Posts made in October, 2017

The Maluku Civil War: Yongab

Posted by on Oct 9, 2017 in Uncategorized | 0 comments

The Maluku Civil War: Yongab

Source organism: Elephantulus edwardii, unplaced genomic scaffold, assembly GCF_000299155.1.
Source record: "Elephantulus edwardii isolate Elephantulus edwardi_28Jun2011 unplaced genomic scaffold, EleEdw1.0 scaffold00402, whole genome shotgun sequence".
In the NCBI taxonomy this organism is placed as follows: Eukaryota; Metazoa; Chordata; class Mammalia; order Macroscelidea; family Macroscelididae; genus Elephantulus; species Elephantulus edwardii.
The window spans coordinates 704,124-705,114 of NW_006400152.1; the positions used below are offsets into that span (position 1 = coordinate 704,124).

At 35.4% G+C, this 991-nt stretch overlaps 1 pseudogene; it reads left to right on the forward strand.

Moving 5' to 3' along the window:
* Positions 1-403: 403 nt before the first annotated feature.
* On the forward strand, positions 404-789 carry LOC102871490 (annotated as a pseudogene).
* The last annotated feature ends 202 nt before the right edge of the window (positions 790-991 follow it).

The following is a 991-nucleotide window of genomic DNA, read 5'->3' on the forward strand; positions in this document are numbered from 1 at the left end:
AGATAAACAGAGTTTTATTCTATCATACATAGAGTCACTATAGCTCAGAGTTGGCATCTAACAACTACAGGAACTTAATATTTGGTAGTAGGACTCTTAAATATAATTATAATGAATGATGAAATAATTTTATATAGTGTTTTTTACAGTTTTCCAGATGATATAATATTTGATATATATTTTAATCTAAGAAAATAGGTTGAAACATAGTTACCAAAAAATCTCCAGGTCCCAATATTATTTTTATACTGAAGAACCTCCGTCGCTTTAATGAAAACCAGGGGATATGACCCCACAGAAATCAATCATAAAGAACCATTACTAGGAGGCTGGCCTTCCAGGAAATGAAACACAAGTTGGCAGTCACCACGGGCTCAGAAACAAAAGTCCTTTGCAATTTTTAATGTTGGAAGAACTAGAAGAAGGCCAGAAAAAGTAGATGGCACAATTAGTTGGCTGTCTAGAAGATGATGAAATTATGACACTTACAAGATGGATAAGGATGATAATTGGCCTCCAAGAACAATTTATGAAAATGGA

There were several hundred military and police deserters in Maluku, mostly from organic army and police forces. Many left with weapons and ammunition, and joined the combatants. Others joined the fighting on a part-time basis, returning to their units before being charged with desertion. Individuals became involved for various reasons, a minority for purely religious convictions; some sought to avenge family members; others were coerced by threats to themselves or their families, or by offers of payment. Commanders downplayed the desertion problems, often carrying members on the rolls for months after they should have been reported. During a moment of candor in mid-2000, Brigadier General I Made Yasa estimated 350 troops had deserted. After taking command in February 2001, Maluku Pattimura Regional Commander Brigadier General Mustopo said about 18 percent of his troops (several hundred men) had deserted in 2000. [1] Starting in late-1999 and accelerating after outside groups arrived in mid-2000, snipers plagued Ambon residents, continuing through late-2002. Sharpshooters with high-powered rifles fired into neighborhoods and at speedboats that shuttled passengers between islands and around the segregated communities. They were assumed to be military or police deserters. Many suspected Kopassus was involved, since red berets received sniper training and the elite troops had been implicated in provoking the conflict. The snipers targeted residents from both communities, often following a tit-for-tat pattern. For instance, a speedboat sunk off the Ambon coast on November 18, 2000, killing all sixteen Muslims aboard; that was followed by several attacks on boats carrying Christian passengers. Locals mounted a counter-sniper campaign. Referred to as “dopers,” they used glowing mosquito coils to attract sniper fire at night. The dopers were said to have captured and decapitated snipers, leaving their mutilated bodies in the streets. [2] There were occasional sniper attacks in North Maluku. Snipers sank a boat carrying Muslim passengers from Ternate to Halmahera in December 2000. The first Joint Battalion (Batalyon Gabungan, Yongab) arrived in Ambon on August 9, 2000 — comprising Army Special Forces (Kopassus), navy Denjaka (Detasemen Jala Mangkara, named after a mythical guardian of the sea, commonly known as the “Sea Ghosts”), marines and air force Paskhas (Special Forces). Just three days later, Yongab troops fired warning shots to break up a firefight across the Mardika-Batumerah demarcation line. Muslim fighters directed fire on the Yongab soldiers, killing six and injuring eighteen. After that, Yongab showed no mercy to the jihad groups, severely beating fighters who they captured. The special troops were segregated from the population and developed a reputation for being tough and disciplined. Their heavy-handed methods were deliberate and intended to intimidate the combatants. In September, while conducting weapons sweeps, Yongab troops arrested and badly manhandled a dozen Laskar Jihad members. [3] Yongab’s aggressive tactics put Laskar Jihad and its allies on defense and lessened the level of violence in and around Ambon. Brigadier General Yasa issued shoot-on-sight orders for rioters on September 30 and explained his intention to replace persuasive methods with repressive measures. During October, soldiers shot attackers on Galela, Halong and Suli. On November 25, troops repulsed a Laskar Jihad attack on Kairatu village on Seram Island,...

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